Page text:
The Fabrian Body: “I’m blood” (Je suis sang)

His “blood drawings” started after he saw the paintings of the Flemish primitives in Bruges. Especially the representations of Christ, his suffering body, all his wounds and stigmata opened him to the “body art” and the performances: “My body had become an instrument to create. The sacrifice is not a spectacular effect, for me it is an experiment of the body, its limits, its reactions, as well as external (sweat, tears, urine, sperm…) as internally. The blood has many significations: symbolically, scientifically, historically, and politically… In my work and, in particular, in “I’m blood” I have tried to realize a certain alchemy with these signifiers. On the other hand, the Flemish primitives also used blood in their pigments to obtain a certain quality of red. “I’m blood” is also referring to the Lamb of God by the brothers Van Eyck: “But my lamb is double: Life and Death. But the two of them are feasting. They are reflecting in the mirror their future: you are still alive but you will die.”

His fascination with blood and his reflection on a new idea of mankind, thanks to the animals, was brought together, literally, in a work he realized in Sonsbeek. In a room he was constructing a Brooklet of blood between two gilded sculptures of lambs. The one symbolized life, the other death. The Brooklet was comprised half of human blood, and half of animal blood. Death didn’t emerge here as a threat, but as a promise, a new form of life, the literal imagination of “new blood”.

What is this new idea of mankind? This also has to be taken literally: “The body of the future is in me/ an alchemistic vehicle/ a complex engine endowed with the memory of primeval oceans and the intelligence of galaxies.” In this way, says Dominique Frétard, Jan Fabre is evoking a body that is only blood. Man of flesh and blood has become totally liquid.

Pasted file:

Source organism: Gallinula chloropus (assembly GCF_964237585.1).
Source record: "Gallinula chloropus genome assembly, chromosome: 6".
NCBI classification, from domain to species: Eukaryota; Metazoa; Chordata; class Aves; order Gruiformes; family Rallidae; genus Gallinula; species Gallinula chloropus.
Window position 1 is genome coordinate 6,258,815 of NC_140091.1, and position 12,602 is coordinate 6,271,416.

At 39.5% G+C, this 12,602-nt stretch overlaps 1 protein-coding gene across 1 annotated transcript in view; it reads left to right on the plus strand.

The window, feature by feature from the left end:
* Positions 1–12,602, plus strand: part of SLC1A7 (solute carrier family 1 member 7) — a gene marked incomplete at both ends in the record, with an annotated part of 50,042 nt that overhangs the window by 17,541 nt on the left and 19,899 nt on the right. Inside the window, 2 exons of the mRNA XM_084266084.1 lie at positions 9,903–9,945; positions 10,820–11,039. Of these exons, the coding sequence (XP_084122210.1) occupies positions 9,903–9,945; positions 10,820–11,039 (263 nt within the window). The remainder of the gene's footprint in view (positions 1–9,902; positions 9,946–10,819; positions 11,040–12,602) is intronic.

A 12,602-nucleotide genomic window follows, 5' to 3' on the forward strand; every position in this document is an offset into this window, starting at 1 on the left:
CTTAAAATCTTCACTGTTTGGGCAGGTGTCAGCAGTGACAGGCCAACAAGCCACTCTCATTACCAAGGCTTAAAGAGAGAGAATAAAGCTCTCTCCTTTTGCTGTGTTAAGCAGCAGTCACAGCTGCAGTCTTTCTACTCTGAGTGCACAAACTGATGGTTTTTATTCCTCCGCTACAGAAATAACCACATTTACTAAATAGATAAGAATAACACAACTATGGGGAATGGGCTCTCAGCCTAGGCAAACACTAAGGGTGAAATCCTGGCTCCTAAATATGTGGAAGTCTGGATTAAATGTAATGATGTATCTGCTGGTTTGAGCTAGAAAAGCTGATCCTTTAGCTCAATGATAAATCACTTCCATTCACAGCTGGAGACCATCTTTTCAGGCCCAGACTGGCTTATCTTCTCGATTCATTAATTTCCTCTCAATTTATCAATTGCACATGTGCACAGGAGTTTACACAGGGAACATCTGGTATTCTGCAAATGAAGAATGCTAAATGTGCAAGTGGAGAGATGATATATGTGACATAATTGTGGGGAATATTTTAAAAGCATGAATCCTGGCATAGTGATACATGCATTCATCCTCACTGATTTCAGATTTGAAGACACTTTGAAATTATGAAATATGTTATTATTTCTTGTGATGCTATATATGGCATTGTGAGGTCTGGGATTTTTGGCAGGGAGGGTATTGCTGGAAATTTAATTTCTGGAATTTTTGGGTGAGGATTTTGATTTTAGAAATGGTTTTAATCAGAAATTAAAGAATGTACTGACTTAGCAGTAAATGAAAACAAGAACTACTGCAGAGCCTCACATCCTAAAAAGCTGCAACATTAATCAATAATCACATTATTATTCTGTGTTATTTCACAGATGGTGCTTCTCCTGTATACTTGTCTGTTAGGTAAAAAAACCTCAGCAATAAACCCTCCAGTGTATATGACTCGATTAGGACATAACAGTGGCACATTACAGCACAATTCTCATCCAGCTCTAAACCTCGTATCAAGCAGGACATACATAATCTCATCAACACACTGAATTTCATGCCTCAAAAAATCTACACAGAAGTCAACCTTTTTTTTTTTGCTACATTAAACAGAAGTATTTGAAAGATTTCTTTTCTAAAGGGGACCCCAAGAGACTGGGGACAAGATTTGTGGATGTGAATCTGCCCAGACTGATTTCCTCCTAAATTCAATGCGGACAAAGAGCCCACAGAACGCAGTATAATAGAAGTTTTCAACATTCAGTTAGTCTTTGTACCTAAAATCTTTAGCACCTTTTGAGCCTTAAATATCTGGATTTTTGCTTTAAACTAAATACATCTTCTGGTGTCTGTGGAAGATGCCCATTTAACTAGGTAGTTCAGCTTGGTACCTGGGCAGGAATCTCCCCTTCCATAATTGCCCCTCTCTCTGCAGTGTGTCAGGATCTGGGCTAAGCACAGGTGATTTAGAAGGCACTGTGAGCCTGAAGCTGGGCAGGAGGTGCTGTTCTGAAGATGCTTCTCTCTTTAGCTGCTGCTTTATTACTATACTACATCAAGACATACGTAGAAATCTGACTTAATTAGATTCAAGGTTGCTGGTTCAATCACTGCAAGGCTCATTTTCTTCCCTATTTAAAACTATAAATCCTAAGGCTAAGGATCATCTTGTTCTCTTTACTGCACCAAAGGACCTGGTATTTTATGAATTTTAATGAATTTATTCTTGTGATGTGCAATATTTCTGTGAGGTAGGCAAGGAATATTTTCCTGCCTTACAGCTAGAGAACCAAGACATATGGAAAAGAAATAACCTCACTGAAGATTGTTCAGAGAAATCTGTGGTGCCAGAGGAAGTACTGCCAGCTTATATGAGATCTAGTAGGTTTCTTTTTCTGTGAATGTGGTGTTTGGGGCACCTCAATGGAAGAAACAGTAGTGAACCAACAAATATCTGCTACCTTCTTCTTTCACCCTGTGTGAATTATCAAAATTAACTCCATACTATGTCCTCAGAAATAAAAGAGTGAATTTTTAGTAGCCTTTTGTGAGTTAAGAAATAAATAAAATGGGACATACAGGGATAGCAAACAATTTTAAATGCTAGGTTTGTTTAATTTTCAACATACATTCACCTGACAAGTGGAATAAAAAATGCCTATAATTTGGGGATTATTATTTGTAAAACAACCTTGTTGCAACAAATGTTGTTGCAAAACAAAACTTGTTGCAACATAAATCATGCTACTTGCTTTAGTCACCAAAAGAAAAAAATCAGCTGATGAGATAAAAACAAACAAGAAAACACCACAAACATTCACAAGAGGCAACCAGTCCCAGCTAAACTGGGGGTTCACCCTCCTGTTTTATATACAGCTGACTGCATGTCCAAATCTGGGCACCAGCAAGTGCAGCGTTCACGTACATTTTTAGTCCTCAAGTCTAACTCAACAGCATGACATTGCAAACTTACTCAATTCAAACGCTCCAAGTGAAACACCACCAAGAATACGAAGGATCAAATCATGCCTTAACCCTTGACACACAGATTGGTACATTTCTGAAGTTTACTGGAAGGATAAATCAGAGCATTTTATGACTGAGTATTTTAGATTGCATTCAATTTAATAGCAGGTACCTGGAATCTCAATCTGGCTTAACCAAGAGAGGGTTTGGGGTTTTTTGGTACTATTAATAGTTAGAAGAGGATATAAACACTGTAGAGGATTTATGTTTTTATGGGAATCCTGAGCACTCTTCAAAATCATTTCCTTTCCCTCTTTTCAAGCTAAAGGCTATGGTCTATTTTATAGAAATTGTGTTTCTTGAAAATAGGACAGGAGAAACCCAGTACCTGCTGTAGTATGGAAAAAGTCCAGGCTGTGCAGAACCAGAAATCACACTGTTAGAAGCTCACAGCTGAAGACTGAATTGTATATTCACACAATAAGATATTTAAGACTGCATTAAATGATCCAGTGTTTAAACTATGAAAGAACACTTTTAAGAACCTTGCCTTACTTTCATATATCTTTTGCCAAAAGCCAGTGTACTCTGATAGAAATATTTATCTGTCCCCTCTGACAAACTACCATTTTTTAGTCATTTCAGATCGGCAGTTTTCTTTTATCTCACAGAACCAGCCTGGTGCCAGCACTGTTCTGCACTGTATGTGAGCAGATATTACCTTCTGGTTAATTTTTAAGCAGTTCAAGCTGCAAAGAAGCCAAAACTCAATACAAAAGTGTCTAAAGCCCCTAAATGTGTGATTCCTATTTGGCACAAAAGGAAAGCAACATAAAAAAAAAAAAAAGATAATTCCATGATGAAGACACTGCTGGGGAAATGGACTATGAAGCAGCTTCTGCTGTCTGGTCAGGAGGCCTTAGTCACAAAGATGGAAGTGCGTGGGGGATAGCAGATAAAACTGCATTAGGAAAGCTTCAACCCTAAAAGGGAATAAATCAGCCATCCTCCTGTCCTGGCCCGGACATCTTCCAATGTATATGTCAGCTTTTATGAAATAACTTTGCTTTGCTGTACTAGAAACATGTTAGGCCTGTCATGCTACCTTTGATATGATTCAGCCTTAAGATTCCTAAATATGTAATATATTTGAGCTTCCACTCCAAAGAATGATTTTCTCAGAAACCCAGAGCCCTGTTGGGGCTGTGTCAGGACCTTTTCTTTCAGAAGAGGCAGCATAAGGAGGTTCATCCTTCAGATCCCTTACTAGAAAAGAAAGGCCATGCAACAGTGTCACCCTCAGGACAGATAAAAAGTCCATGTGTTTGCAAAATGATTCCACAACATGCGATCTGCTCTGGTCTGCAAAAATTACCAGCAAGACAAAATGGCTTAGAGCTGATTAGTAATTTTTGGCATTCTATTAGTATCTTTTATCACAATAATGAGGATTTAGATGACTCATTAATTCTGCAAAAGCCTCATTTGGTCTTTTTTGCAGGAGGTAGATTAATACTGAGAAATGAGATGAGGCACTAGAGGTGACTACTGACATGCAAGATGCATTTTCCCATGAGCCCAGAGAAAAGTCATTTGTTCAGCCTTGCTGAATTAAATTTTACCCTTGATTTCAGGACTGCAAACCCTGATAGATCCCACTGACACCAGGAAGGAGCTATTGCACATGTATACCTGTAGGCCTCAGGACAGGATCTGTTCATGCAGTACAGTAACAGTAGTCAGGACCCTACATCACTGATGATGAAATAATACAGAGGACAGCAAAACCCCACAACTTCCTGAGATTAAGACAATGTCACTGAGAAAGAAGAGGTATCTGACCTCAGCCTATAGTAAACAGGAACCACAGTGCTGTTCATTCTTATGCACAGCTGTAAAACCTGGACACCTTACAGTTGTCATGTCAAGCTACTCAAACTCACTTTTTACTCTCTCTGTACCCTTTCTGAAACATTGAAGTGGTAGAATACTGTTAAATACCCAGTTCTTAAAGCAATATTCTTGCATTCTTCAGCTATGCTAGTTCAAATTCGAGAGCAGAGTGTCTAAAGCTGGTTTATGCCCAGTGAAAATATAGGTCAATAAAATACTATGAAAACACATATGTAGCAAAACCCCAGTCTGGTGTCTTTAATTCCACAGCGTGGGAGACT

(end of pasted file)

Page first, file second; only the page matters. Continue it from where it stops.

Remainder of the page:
“We have existed for years and years in the same shape. This liquid body is a metaphor that reflects a body that is in accordance with the blood of all and everybody, the blood of Gods and animals.”

One of the performances of Jan Fabre, “Sanguis/Mantis,” lasted five and a half hours. He was wearing a metal cuirass with a helmet in the form of a grasshopper. Every hour blood is tapped off with which he makes his drawings. In these drawings expressions are written on the position of the artist and social taboos.

In his theatre, “I’m blood (Medieval fairy tales),” the idea is that the Middle Ages are still continuing. There is no progress because the people are still ruled by instincts and impulsions. The human being is still testifying to a “thirst for blood”. The script of this piece is written in Latin and French – Latin because this is the language of science. Els Deceukelier is one of the voices and describes the load of the body that is subjected to obsessions, fixations, suffering and diseases. The body is the source of impulsions and taboos that have precisely to do with blood: injuries, menstruation, stigmata, and bloodshed. In this respect nothing has changed since the Middle Ages. Human beings are addicted to blood in all of its meanings. The voices in this piece wish to become only blood. Blood has its internal household, a self-organization, by which it cleans itself all the time. Through exorcism, there can be a systematic way for the body, as well as for the bones and the flesh, to end, to disappear into something else, another form, one that is not embarrassed by suffering and taboos, something liquid that is pervading matter: a body of the future that only exists out of blood.